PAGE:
Dodgers: Alex Wood’s Role with LA is Something to Think About


The Dodgers have had a relatively quiet offseason, save for the one Matt Kemp trade, which makes you wonder how they will fill team needs. One of those needs is pitching, both starting and relieving, and Alex Wood could fill one of those.

It seems as if Alex Wood has become a forgotten man for the Dodgers. It was not long ago when he was LA’s second ace behind Clayton Kershaw and earned his first All-Star bid as a player. But then Yu Darvish arrived, Rich Hill caught fire, and Wood’s production started to decline, and he wound up as the team’s fourth starter in the playoffs.

Last season he threw 152.1 innings in 27 games (25 starts) and posted a 2.72 ERA, 1.06 WHIP, and recorded 151 strikeouts en route to a ninth-place finish in Cy Young voting. He was a much-needed emergence for the Dodgers.

And those two relief appearances brings up the question of what his role on the team should be. In those two relief appearances, he threw 5.1 hitless innings with just one walk. As a starter, 147 innings in which he had a 2.82 ERA.

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He was brought up and employed as a starter. Since his second season in 2014, he has started in 91 of 108 games. He has a track record of being a solid starter, but it hurt to wonder how effective he’d be as a reliever.

The Dodgers lost Brandon Morrow to the Chicago Cubs, so they need to find another guy who can pitch multiple innings at any time and during high-leverage situations to complement Kenley Jansen.

As a starter, he allowed a .639 OPS against him but relief, albeit in limited time, a .053 OPS. There are other factors to consider as well though. He has had health problems throughout his career, especially as of late, so you question his durability. And he didn’t even average six innings per start, which makes you wonder, if he isn’t going to prevent the bullpen from working hard, should you just move him into a role that requires him to pitch less?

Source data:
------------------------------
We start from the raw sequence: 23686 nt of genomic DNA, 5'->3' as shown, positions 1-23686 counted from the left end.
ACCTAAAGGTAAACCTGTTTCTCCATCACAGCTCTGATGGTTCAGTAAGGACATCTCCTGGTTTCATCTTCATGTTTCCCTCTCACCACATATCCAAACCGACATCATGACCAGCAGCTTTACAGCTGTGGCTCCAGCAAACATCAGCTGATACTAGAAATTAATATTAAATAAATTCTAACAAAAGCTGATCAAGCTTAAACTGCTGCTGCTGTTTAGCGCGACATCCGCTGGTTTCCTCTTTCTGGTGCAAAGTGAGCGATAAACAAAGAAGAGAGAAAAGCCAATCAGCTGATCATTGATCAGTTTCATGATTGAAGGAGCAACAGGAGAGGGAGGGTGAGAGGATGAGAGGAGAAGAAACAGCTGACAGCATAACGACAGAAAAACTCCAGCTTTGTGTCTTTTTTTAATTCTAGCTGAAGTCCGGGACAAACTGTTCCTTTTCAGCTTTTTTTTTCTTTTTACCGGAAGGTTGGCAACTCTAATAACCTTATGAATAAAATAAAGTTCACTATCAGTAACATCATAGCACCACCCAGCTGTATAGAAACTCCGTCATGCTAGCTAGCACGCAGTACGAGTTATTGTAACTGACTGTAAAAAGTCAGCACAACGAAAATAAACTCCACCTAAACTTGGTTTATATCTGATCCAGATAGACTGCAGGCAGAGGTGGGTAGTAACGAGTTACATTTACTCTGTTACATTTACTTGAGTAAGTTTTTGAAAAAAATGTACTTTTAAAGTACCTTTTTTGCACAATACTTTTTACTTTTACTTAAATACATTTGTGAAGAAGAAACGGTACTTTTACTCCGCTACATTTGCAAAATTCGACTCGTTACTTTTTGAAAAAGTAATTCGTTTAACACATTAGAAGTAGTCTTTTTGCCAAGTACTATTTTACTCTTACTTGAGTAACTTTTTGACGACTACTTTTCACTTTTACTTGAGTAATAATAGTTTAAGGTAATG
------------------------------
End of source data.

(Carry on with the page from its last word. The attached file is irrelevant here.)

His velocity dropped as the season went on, questioning both his health and stamina. But the velocity would not change too much as the game waned on, but that is relative to how hard he was throwing that day. And he poses a bit of a dilemma when you start talking about how deep he goes into games and how many times a team sees him.

The batting averages against are actually better or very similar the third time through the order, but the slugging percentages get a little higher. So while he may be as effective, or better, regarding the number of times he gives up a hit, each hit usually causes more damage.

There is also the number of starters the Dodgers have, to take into consideration. Clayton Kershaw, Rich Hill, Hyun-Jin Ryu, Kenta Maeda, Brock Stewart, Walker Buehler, Trevor Oaks possibly, Julio Urias eventually, and maybe a Yu Darvish return? Without Darvish and Urias, they still have perhaps seven guys to deploy.

You can bring him in for one inning or three. Whatever the need. Think of Brandon Morrow but with more pitches to work with. Pairing him with one of the younger guys at times would be ideal because they will have hard times going deep. And if the game is close and on the line in the fourth or fifth inning, Wood would be the perfect option.

From pitches 1-45, hitters hit .214/.263/.330, further providing proof that he’d be best suited to go all out (if he has to) for two to three innings or face the lineup one time through. You want to be around 15 pitches per inning to be efficient, so that would equate to about three innings or so if he works quick.

But he can also come in for one inning, four outs, or anything else. The only role he should not have is a lefty-specialist and for two reasons. One, he is essentially the same against righties and lefties. Second, and more importantly, that would be a waste of his ability. Putting him in the bullpen would maximize his talent.

He wouldn’t be bad as a starter, but has never cracked 200 innings in his career and will eventually wear down as the season goes on, as he showed last year. His post All-Star break ERA of 3.89 compared to 1.67 before is evidence of that, along with the decline in velocity. He got tired and hurt, and you want to avoid that.

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A left-handed Alex Wood throwing 93-95, touching 96 mph, with a funky delivery and good secondary stuff for two to three innings would be a terrific weapon, and it maximizes his potential. It’s up to the team to take advantage of it.